Heroism

Bon voyage! (Courtesy Matson Navigation Company) A few days ago I spotted a funny story on Facebook that reminded me of something a very brave man, Aba Taratuta, told me back in 1978 or thereabouts, when I was on the staff of the U.S. consulate-general in Leningrad (today again known by its original name, St. […]

The Unthinkable Happened … Now What Do We Do?

Mob invades U.S. Capitol, Jan. 6, 2021 I am appalled. We should all be appalled. But regrettably, that feeling is not universal. What am I appalled at? Two big unthinkables. Unthinkable No. 1: The mob’s assault on the U.S. Capitol. Even worse — the fact that the mob’s Cheerleader-in-Chief was the guy in the White […]

Bernie’s ‘Woke’ Fans Need Awakening

Mayor Bernie Sanders in Yaroslavl, USSR, in 1988 Now that Super Tuesday is behind us, voters in the upcoming Democratic Party primaries will have to choose between the two remaining viable candidates, Joe Biden and Bernie Sanders. In this post I’d like to make a small contribution to the effort to keep the nomination out […]

How to Ace a Job Interview — Part 1

Back in the spring of 1968 I had a big job interview — the oral portion of the U.S. Foreign Service exam. It was a long shot, and I was not expecting to pass. Still, I hoped I’d succeed, since work as a U.S. diplomat in embassies and consulates around the world would give me […]

Creating a ‘Newspaper’ for an Audience of One

Visualization of Soviet fighters intercepting KAL 902 I’ve begun reading a fascinating book, Reagan and Gorbachev: How the Cold War Ended, by Jack Matlock, who, as the U.S. ambassador in Moscow, 1987–91, had a bird’s-eye view of history in the making. I’m still in the early chapters of the book, but a few days ago […]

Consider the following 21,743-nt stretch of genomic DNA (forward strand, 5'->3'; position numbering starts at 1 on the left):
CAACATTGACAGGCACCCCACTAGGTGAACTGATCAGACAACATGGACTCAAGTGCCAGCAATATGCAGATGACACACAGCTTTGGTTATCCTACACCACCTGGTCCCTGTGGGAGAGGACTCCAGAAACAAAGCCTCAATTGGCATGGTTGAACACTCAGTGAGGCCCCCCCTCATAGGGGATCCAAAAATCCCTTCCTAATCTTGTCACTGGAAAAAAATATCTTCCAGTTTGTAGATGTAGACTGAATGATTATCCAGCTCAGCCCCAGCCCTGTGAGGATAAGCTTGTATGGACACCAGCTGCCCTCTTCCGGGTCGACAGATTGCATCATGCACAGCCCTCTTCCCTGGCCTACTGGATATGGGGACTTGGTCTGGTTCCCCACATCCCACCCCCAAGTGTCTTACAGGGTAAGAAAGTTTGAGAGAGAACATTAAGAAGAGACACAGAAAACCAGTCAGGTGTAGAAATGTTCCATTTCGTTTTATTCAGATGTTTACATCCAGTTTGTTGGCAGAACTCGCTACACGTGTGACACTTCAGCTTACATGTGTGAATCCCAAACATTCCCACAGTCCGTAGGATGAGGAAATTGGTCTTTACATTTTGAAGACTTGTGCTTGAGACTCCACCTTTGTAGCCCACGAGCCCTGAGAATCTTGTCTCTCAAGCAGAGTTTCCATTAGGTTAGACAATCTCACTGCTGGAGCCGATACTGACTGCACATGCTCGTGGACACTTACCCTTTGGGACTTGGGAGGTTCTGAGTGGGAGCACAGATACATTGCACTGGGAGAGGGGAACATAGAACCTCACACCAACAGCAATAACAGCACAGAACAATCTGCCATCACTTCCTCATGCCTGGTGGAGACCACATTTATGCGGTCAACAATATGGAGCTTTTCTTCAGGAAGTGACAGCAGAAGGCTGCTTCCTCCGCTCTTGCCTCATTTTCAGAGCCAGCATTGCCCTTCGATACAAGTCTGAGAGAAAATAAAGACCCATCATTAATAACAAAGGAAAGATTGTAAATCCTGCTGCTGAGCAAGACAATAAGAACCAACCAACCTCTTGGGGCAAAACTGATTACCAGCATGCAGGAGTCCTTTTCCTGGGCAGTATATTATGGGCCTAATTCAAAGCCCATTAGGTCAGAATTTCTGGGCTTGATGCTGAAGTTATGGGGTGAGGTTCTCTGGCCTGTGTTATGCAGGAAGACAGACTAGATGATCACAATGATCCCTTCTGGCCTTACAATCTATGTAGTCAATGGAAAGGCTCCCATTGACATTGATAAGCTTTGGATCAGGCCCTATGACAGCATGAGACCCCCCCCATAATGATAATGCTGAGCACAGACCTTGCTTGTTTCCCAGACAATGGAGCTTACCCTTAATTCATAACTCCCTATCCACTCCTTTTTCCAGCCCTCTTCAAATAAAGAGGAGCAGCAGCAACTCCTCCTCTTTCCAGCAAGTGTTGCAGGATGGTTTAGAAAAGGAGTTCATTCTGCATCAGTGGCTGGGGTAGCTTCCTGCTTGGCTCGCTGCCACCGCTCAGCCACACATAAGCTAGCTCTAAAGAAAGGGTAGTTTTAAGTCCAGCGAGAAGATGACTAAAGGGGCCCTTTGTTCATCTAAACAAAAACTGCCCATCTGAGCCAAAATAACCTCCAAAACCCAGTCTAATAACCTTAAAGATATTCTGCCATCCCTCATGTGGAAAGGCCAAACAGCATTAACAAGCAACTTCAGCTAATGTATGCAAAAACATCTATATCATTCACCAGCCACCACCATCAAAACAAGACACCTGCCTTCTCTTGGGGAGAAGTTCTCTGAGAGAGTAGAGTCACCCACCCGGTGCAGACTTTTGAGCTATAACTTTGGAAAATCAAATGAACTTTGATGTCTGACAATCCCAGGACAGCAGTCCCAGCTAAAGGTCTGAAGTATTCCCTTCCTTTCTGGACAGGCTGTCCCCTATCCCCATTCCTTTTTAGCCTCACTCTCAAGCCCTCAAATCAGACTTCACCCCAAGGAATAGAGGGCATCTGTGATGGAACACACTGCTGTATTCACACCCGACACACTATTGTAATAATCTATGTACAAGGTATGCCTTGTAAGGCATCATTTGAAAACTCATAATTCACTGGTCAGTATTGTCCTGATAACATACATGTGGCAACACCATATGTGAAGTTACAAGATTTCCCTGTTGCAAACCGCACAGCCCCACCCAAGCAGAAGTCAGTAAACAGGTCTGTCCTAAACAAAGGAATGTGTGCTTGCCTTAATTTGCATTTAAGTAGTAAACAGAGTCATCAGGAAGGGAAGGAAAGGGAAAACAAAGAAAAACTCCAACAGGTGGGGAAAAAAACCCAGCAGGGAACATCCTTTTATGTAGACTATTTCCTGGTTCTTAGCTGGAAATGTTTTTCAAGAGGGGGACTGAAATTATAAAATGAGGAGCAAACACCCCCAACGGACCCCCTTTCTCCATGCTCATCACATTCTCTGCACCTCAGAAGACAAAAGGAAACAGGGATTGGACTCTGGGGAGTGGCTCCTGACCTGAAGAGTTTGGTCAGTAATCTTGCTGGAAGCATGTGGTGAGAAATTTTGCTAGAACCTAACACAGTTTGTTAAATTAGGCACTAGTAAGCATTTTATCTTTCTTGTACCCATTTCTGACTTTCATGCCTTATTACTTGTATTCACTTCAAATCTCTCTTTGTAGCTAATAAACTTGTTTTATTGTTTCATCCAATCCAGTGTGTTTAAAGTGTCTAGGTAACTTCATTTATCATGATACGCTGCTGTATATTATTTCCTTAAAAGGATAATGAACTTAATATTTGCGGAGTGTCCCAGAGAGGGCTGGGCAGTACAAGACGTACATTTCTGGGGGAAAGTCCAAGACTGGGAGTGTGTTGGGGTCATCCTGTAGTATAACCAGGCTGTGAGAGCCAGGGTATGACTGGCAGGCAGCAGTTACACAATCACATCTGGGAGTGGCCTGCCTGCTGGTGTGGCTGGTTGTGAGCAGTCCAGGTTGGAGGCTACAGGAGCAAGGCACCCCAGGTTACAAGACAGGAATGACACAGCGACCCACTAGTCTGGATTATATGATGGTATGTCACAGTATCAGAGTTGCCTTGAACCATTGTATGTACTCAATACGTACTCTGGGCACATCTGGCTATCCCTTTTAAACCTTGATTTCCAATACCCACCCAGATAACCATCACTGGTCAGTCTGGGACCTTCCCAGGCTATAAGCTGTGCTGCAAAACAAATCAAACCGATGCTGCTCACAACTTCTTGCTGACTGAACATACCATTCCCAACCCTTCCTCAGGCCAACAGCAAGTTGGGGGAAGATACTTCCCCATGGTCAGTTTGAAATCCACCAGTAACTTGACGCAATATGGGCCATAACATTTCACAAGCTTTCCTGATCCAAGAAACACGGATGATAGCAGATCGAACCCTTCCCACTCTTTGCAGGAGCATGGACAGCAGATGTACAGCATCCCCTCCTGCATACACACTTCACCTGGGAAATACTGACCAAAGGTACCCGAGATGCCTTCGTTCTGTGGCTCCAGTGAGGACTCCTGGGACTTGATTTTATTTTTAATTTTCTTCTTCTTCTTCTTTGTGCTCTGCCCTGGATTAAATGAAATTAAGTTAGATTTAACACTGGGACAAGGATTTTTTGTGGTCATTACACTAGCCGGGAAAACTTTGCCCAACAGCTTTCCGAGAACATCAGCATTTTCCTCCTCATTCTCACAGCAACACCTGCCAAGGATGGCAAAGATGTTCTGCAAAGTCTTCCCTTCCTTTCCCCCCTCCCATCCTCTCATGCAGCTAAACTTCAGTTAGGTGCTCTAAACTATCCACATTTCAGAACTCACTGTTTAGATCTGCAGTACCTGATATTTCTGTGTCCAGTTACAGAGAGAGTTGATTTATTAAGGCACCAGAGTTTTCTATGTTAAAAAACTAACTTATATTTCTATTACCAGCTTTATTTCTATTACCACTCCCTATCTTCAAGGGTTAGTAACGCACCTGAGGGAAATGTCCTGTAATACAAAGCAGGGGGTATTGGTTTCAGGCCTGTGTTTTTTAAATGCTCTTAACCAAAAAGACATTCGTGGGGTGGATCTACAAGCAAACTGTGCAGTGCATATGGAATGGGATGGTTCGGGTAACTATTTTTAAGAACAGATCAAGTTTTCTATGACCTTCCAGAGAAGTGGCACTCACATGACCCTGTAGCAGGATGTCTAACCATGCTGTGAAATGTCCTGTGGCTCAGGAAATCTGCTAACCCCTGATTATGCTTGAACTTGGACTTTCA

It’s a Turkey

Turkey With Thanksgiving just over the horizon, you can almost taste the turkey. Thanks to my having lived and worked in several countries in the first part of my career, I have a bit of personal history with the word for that bird. Peru It began in 1971 in Brazil. On my first Thanksgiving there […]

“Diplomatic” letters

Trump’s letter to Erdogan Among the flotsam and jetsam washed up on my computer screen by this week’s deluge1 of Trump-related news was a letter that the U.S. president wrote to his counterpart in Turkey, the bloody-minded, bloody-handed Recep Tayyip Erdogan.2 Much-criticized not only for its threatening content but also for its distinctly unpresidential tone […]

What I Learned in Pennsylvania About Saving Hawaii’s Whales

World’s first oil well, drilled in 1859 by Edwin Drake in Titusville, Pennsylvania Reflecting on my visit to Pennsylvania1 last month, I had an epiphany — that there is a special connection (though of course not a geographical one) between the Keystone State2 and the Aloha State. Let me begin with the conclusion I’ve reached about the […]

A Little-Heralded Footnote to Apollo 11

All the attention to the 50th anniversary of the Apollo 11 moon landing on July 20, 1969, reminds me of my own peculiar little footnote to this historic event. At the time, I was a Peace Corps volunteer living in the north-central Indian village of Rajnagar (rough translation: Kingston) where I was working, together with […]

Who Said History Is Boring?

Ilya Yefimovich Repin: Zaporozhian Cossacks Write a Letter to the Turkish Sultan Advisory: Despite this blog’s ordinarily being family-friendly, this post is not appropriate for readers under the age of 18 (no nudity, just language). The painting above is one of the strongest possible refutations of the notion that the study of history is dull […]